Pandemic Drove Greater Reliance on Locum Tenens Physicians: Survey

John McCormack

June 02, 2022

Nearly 90% of healthcare organizations now employ locum tenens physicians and/or advanced practice professionals, according to a new study from staffing firm AMN Healthcare. This overwhelming reliance on professionals who take on temporary work that lasts from 1 day to 1 year can — in part — be attributed to the COVID-19 pandemic's impact on the healthcare workforce.

Indeed, Jeff Decker, division president of locum tenens at AMN Healthcare, told Medscape Medical News that the pandemic "required physicians to think different. So that created a lot of movement."

Many physicians, for example, pivoted when COVID hit and took on part-time work or leveraged telemedicine, whereas some independent practitioners even folded their practices into large groups, Decker pointed out.

Exploring Emerging Options 

Perhaps most notably, many physicians embraced locum tenens work as a way to deal with changes brought on by the pandemic. "Locums physicians have gone from being a novelty at many healthcare facilities not too long ago to a standard part of the staffing mix today," Decker said.

While the onset of the unprecedented health crisis caused this seismic shift in work attitudes, the need for temporary professionals in specific specialties is now bubbling to the top as the pandemic continues to play out, according to responses from 202 hospital, medical group, and other healthcare facility managers. For instance, 28% of these managers reported that their organizations relied on locum tenens anesthesiologists and/or certified registered nurse anesthetists (CRNAs) to fill staffing gaps while meeting the pent-up demand for surgeries during the past year.

"That's an indicator that procedures requiring anesthesia, which were depressed by COVID-19, are going back up and there are not enough anesthesia providers to go around," Decker said.

With COVID still a factor, the demand for hospitalists remains high as well, with 25% of respondents reporting their facilities used locum tenens hospitalists over the prior 12 months to meet the continued demand for inpatient care.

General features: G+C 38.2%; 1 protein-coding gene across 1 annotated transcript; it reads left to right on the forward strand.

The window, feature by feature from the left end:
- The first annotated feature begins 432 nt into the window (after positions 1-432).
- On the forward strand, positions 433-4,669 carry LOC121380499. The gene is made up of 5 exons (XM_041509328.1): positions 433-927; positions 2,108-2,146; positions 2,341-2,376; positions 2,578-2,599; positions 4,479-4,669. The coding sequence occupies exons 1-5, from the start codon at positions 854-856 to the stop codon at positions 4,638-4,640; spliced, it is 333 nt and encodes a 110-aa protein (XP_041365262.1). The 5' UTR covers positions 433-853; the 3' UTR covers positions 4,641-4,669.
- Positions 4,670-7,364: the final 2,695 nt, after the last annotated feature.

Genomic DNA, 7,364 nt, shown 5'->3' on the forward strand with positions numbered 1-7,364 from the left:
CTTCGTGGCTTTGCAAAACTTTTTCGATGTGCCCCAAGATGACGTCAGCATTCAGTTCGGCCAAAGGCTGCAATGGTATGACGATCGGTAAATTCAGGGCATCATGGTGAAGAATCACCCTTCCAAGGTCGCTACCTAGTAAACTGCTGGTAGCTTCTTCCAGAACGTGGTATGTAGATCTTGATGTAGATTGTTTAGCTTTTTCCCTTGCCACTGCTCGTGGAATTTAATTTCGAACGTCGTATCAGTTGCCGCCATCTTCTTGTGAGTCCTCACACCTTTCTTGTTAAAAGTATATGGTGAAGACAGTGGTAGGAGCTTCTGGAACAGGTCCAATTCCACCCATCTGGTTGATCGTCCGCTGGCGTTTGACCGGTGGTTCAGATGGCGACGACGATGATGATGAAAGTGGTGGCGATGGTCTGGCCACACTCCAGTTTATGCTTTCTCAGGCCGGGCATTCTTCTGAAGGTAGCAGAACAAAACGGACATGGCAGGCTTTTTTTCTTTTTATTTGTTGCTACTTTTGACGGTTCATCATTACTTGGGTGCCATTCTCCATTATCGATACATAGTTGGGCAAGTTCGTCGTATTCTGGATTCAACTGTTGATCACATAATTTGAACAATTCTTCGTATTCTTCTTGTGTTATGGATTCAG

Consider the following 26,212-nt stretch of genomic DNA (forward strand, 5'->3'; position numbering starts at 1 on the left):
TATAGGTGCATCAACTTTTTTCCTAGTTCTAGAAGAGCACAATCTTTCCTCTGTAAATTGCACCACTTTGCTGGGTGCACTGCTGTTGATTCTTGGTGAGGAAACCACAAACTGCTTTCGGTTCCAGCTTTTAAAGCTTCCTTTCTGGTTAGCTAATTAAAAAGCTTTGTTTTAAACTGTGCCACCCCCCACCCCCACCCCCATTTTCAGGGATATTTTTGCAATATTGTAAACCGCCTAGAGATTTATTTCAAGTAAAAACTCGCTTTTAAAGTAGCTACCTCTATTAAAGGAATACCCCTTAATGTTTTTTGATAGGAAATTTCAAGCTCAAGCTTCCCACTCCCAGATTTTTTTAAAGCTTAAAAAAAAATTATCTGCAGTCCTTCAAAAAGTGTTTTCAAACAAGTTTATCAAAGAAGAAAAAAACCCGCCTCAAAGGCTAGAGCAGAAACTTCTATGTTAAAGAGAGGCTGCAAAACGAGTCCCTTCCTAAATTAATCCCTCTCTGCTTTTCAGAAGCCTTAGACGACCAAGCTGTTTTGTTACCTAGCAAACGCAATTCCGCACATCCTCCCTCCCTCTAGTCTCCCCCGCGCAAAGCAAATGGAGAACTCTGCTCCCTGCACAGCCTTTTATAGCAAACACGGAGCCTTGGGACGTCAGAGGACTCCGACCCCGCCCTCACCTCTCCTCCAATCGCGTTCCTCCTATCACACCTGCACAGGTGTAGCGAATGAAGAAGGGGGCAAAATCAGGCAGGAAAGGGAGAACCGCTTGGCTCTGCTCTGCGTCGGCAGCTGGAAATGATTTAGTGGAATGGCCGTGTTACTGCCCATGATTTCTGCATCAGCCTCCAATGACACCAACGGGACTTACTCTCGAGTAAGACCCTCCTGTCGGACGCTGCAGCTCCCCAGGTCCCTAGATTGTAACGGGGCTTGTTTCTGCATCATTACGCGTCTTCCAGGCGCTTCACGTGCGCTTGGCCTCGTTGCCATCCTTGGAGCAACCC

Jeff Decker

Finally, the need for mental health services, which was exacerbated by COVID, is sparking a demand for locum tenens mental health professionals, with 23% of managers surveyed saying their facilities had used locum tenens behavioral health specialists, compared with just 17.5% who reported using such locum tenens professionals in 2019.

The survey also highlights the fact that physicians now can choose from a variety of work options.

"It's important for physicians to realize it's a buyer's job market. They have a good opportunity to find the style of practice that suits them best, whether it be locums or some other option. One size no longer fits all and due to the doctor shortage, physicians can find options tailored to their needs," Decker said.

More specifically, physicians are discovering that they have many more options at various stages in their careers and can rely on locum tenens work to pinpoint exactly what they want. Residents, for instance, are embracing locum tenens work "to determine where they would like to work and…to test-drive various practice settings," Decker noted.

Mid-career physicians are using locum tenens work to "take a break and reassess where they really want to be," Decker said. "And, older physicians who aren't quite ready to sunset, they can semi-retire while doing what they really enjoy the most, which is seeing patients." 

Discovering Strategic Organizational Advantages

The value of locum tenens staffing is not lost on healthcare leaders. According to the study results, 70% of managers surveyed indicated they use locum tenens physicians and other providers to maintain services while they seek to fill openings in their permanent staffs; 25% use them to meet rising patient demand; and 13% use them to address provider burnout, which has become more prevalent due to COVID-19. 

"COVID has caused the industry to rethink many things, staffing in particular, since it has been such a challenge," Decker concluded. "Everyone wants to work smarter, which means staffing to the appropriate levels, while focusing on the well-being of physicians and other professionals. Locum tenens can help address both these needs and locums has emerged as an even more strategic staffing tool than it was prior to the pandemic."

John McCormack is a Riverside, Illinois-based freelance writer covering healthcare information technology, policy, and clinical care issues.

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